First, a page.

Editor’s note: This story was submitted by Jeff Harrison. If you would like to submit a story, email me at firstname.lastname@example.org.
Two University of Arizona scientists are among nearly five dozen Alzheimer’s researchers from across the country taking part in a cross-country bicycle ride to promote increased research funding for Alzheimer’s disease.
The Alzheimer’s Breakthrough Ride began July 17 in San Francisco. It ends on Sept. 21, World Alzheimer’s Day, when most of the 57 scientists in the event will pedal up to the U.S. Capitol to deliver petitions asking Congress to support legislation aimed at overcoming the disease. Alzheimer’s is a progressive neurological condition that causes significant memory loss. It is fatal and there is no known cure.
Lee Ryan, an associate professor of psychology at the UA, and Catherine Wasmann, a researcher in the School of Plant Sciences, covered the leg from Holbrook in northeastern Arizona to Albuquerque. Starting Aug. 1, Ryan and Wasmann rode more than 280 miles over desert plateau and pine forests, finishing in Albuquerque on Aug. 4.
Ryan, director of the of the UA Cognition and Neuroimaging Laboratory, which uses functional magnetic resonance imaging scanning to focus on age-related changes in memory and brain functioning — hallmarks of Alzheimer’s disease, said she has been road cycling for about two years. She had ridden up to 60 miles at a stretch but had never done such long rides back-to-back over several days.
Wasmann, who studies fungus and plant relationships, is an experienced hand at road racing and helped Ryan train for the event.
“Cathy and I took the training pretty seriously,” Ryan said. “We started about two months before the run, increasing our mileage significantly, and doing more back-to-back rides. So, instead of doing one long 50-mile ride, we were doing two or three of these in a row.”
The Alzheimer’s Association organized the ride, which includes 22 stops. The event is headed for St. Louis this Friday, which lies at about the halfway mark.
Bruce Lamb, a neuroscientist with the Cleveland Clinic in Ohio, and his son, Reza, rode the Holbrook-to-Albuquerque leg with Ryan and Wasmann. Lamb said he came up with the idea for the Breakthrough Ride last summer while cycling.
“I had just returned from reviewing Alzheimer’s disease grants for the National Institutes of Health and was perplexed about the decline in federal funding for Alzheimer’s disease research grants over the past several years. That has resulted in most research laboratories contracting in size and some labs closing all together,” Lamb said. “This was despite the fact that the numbers of Americans dealing with this disease is dramatically increasing, from 5.3 million today to an estimated 16 million by 2050, and will likely eventually bankrupt both Medicare and Medicaid.”
Lamb decided that one way Alzheimer’s researchers might get their message out would be going across the country as a way of engaging everyday Americans. At stops along the way, people are asked to sign petitions asking Congress to ramp up research funding. The goal, Lamb said, is to collect a total of 100,000 signatures. Just over 84,000 have been collected to date.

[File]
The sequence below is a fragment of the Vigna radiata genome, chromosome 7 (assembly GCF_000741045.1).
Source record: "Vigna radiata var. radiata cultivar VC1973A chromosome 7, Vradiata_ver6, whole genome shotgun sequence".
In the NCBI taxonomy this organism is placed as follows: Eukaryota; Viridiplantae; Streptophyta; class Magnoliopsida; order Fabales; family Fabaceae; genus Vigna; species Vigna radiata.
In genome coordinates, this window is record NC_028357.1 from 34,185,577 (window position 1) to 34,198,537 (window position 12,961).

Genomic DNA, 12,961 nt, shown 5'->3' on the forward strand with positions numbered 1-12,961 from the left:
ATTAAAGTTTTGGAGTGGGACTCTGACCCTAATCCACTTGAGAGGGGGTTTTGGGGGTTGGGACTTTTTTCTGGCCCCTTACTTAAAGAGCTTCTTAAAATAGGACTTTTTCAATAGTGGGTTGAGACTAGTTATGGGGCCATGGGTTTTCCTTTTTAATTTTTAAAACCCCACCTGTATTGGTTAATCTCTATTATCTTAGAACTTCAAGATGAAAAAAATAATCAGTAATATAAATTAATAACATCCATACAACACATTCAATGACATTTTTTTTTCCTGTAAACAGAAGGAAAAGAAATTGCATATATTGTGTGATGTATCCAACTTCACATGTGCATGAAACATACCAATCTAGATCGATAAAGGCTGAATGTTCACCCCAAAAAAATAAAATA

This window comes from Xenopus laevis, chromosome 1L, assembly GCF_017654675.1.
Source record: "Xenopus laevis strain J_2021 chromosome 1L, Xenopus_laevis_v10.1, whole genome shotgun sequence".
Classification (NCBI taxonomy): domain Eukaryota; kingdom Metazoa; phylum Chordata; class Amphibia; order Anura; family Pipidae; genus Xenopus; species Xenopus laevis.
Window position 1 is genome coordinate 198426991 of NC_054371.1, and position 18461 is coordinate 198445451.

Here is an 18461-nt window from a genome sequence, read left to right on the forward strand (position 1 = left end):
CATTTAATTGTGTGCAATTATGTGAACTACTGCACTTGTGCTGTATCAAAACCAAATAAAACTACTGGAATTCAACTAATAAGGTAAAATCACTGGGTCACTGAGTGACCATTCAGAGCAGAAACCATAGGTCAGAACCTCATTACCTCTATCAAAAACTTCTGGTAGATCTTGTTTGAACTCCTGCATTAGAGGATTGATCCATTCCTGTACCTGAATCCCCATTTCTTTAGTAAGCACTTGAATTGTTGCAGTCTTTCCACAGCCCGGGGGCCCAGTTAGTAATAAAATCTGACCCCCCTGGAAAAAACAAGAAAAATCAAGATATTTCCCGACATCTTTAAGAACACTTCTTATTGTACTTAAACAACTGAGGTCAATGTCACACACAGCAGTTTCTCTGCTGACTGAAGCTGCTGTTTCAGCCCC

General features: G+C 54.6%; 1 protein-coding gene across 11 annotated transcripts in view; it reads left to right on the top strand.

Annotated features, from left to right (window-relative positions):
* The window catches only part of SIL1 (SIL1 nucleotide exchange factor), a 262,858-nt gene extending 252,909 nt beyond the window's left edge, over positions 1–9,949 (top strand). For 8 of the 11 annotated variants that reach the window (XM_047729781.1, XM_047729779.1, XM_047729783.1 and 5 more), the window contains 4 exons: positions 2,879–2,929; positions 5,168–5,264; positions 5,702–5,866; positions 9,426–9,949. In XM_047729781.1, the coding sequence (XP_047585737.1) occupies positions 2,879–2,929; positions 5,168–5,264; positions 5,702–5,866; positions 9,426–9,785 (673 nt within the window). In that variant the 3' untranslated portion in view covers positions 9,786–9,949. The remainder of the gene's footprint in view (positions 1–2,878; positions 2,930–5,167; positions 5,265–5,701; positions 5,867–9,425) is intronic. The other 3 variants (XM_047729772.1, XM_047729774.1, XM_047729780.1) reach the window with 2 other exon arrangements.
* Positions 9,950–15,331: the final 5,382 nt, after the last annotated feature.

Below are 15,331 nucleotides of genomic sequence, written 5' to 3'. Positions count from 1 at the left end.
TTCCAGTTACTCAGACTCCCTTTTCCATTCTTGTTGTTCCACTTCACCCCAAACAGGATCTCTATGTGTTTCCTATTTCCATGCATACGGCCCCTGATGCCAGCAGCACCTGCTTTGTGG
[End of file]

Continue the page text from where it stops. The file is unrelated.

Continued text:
While everyone thought this was a great idea, Lamb said getting people to sign up for the ride was a challenge.
“We recruited riders however we could: personal contacts, mass e-mails, research websites. You name it, we tried it. For some, like me, it was a professional commitment to the cause. For others, it was the opportunity to challenge themselves in a unique and different way. And for others, it was very personal, as they had family members who have or had the disease.”
Two other Arizonans have been part of the event. Mike Felix from Arizona State University braved the 114-degree heat between Palm Springs, Calif., and Phoenix. Matt Huentelman of the private genetics firm TGen tackled the brutal uphill segment between Phoenix and Holbrook alone.
“We never got above 90 degrees because it was overcast the whole time,” Ryan said of her segment. “We rode early to avoid afternoon monsoon storms, but the very first day we got slammed by a thunderstorm and had to pull off the road and get cover. But it was absolutely gorgeous to see large swaths of Arizona that I had never seen before. We saw antelope. We had hawks and falcons flying around us. It was stunningly beautiful.”
Ryan said wherever they went, people were curious about what they were doing and were very supportive. Most shared personal experiences dealing with Alzheimer’s disease.
“It was very striking for me because I do Alzheimer’s research and I know it’s a very common disorder. But you really don’t have a sense of how many people are affected by this disease. I think for all of the people who have ridden so far, it makes it so much more personal and so much more meaningful,” Ryan said.
Several thousand people have added their personal stories on the Alzheimer’s Breakthrough website.
Ryan and the others had a memorable encounter on the third day of the trip. The starting point for the day was a school in Ramah, N.M., near the Continental Divide, where a group of cheering students and teachers showed up with a sign that said “You Can Do It.”
“Before we left, we had a teaching session where I talked to them about the brain and memory, about Alzheimer’s and why we were riding. It was one of the highlights of the ride for me,” she said.
Albuquerque was the end of the line for Wasmann and Ryan. Lamb said he plans to ride a segment from Ann Arbor, Mich., to Cleveland, and the final leg of the trip into Washington. Ryan said also she planned to ride to the Capitol for the finale.
Would Ryan do a ride like this again?
“I don’t think so. I suggested maybe we do it again when somebody finds a cure.”